Individual and Family
Medical expenses can add up, especially if you experience unforeseen emergencies that aren’t covered by your health insurance. The good news is that the Internal Revenue Service (IRS) has made some of these expenses partly tax-deductible.
For the 2019 tax year, you can deduct qualified medical expenses that exceed 7.5% of your adjusted gross income. Beginning Jan. 1, 2020, all taxpayers may deduct only the amount of the total unreimbursed allowable medical care expenses for the year that exceeds 10% of their adjusted gross income.
Your adjusted gross income is your taxable income minus any adjustments, such as deductions, contributions to your IRA, and student loan interest.
For example, if you have an adjusted gross income of $50,000 and $6,250 of medical expenses, you would multiply $50,000 by 0.075 (7.5 percent) to determine that only expenses exceeding $3,750 can be deducted. This leaves you with a medical expense deduction of $2,500 (6,250 – 3,750).
Standard, qualified medical expenses that you can deduct include:
You can also deduct visits to psychologists and psychiatrists. Prescription medications and appliances such as glasses, contacts, and hearing aids are also deductible. The IRS also lets you deduct the expenses that you pay to travel for medical care, such as care mileage and parking fees.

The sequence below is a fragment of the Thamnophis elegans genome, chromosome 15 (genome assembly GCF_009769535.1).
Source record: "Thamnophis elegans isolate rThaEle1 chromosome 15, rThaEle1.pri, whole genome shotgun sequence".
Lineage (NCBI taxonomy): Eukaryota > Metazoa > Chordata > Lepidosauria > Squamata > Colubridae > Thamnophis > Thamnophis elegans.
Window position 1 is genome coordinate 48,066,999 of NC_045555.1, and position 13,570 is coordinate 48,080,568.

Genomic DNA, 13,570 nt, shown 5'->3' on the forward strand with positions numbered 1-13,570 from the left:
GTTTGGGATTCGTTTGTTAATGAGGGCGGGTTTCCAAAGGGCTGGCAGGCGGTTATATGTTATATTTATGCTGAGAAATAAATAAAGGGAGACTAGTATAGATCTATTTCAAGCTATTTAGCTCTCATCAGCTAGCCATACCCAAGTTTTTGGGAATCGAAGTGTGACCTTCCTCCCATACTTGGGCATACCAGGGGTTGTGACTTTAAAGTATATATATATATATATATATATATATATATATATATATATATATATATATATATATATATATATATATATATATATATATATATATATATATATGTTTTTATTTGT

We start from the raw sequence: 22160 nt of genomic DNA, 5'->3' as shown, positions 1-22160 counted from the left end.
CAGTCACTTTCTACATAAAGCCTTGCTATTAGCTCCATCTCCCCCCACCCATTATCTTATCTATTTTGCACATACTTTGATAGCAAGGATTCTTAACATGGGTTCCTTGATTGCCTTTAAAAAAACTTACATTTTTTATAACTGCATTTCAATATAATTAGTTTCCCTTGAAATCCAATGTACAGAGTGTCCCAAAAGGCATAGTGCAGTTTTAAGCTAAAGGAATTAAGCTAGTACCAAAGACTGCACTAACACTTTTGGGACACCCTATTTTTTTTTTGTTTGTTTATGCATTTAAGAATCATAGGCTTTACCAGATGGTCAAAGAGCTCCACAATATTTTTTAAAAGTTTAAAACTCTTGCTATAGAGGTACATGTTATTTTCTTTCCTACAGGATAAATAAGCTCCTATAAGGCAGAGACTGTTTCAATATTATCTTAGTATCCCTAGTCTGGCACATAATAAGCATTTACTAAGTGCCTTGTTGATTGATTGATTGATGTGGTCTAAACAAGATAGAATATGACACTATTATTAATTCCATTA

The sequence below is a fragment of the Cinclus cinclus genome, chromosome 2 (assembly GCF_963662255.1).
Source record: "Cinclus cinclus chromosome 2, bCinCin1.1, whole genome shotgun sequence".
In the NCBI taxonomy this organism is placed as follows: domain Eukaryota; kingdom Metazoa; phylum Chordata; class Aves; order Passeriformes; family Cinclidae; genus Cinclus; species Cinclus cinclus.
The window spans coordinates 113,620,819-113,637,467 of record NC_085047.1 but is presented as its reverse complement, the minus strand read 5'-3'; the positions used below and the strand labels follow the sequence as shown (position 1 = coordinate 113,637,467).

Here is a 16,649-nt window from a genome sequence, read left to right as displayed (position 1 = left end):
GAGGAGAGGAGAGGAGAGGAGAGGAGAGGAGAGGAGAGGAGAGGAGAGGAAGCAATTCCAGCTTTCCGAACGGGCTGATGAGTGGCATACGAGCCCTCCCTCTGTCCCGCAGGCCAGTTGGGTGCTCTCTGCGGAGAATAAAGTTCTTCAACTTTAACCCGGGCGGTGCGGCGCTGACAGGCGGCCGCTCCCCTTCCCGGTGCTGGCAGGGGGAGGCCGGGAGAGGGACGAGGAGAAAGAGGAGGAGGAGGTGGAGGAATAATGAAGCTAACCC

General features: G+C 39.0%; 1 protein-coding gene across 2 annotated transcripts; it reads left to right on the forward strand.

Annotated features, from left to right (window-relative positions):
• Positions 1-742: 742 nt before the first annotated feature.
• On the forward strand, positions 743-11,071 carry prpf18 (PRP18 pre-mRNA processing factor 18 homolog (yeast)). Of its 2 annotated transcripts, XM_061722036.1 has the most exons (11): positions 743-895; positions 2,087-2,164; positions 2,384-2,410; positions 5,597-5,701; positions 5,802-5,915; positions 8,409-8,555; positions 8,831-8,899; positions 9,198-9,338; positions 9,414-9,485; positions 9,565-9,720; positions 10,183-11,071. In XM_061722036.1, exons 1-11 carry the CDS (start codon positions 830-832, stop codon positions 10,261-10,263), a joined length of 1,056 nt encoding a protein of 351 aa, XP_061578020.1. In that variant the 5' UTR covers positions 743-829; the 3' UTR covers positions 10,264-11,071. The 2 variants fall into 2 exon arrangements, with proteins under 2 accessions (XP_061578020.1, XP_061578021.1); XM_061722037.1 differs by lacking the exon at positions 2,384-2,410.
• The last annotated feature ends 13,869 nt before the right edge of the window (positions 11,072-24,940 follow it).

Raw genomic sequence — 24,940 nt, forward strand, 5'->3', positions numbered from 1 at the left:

You cannot deduct any medical expenses for which you are reimbursed. You also cannot deduct expenses for cosmetic procedures, non-prescription drugs (except insulin), or general health purchases, like band-aids, vitamins, or toothpaste.
To claim your medical expenses as a deduction on your taxes, you need to itemize your deductions. Itemizing your deductions means that you do not take the standard deduction. You should only claim the medical expenses deduction if your itemized deductions are greater than your standard deduction.
To learn more about how to itemize your deductions, including your medical expenses, we recommend consulting a tax professional.
This information is current for the 2019 tax year. For more information, including a complete listing of deductible medical expenses, visit the IRS website at https://www.irs.gov/taxtopics/tc502
This article is intended to provide generalized tax information. It does not give personalized tax advice.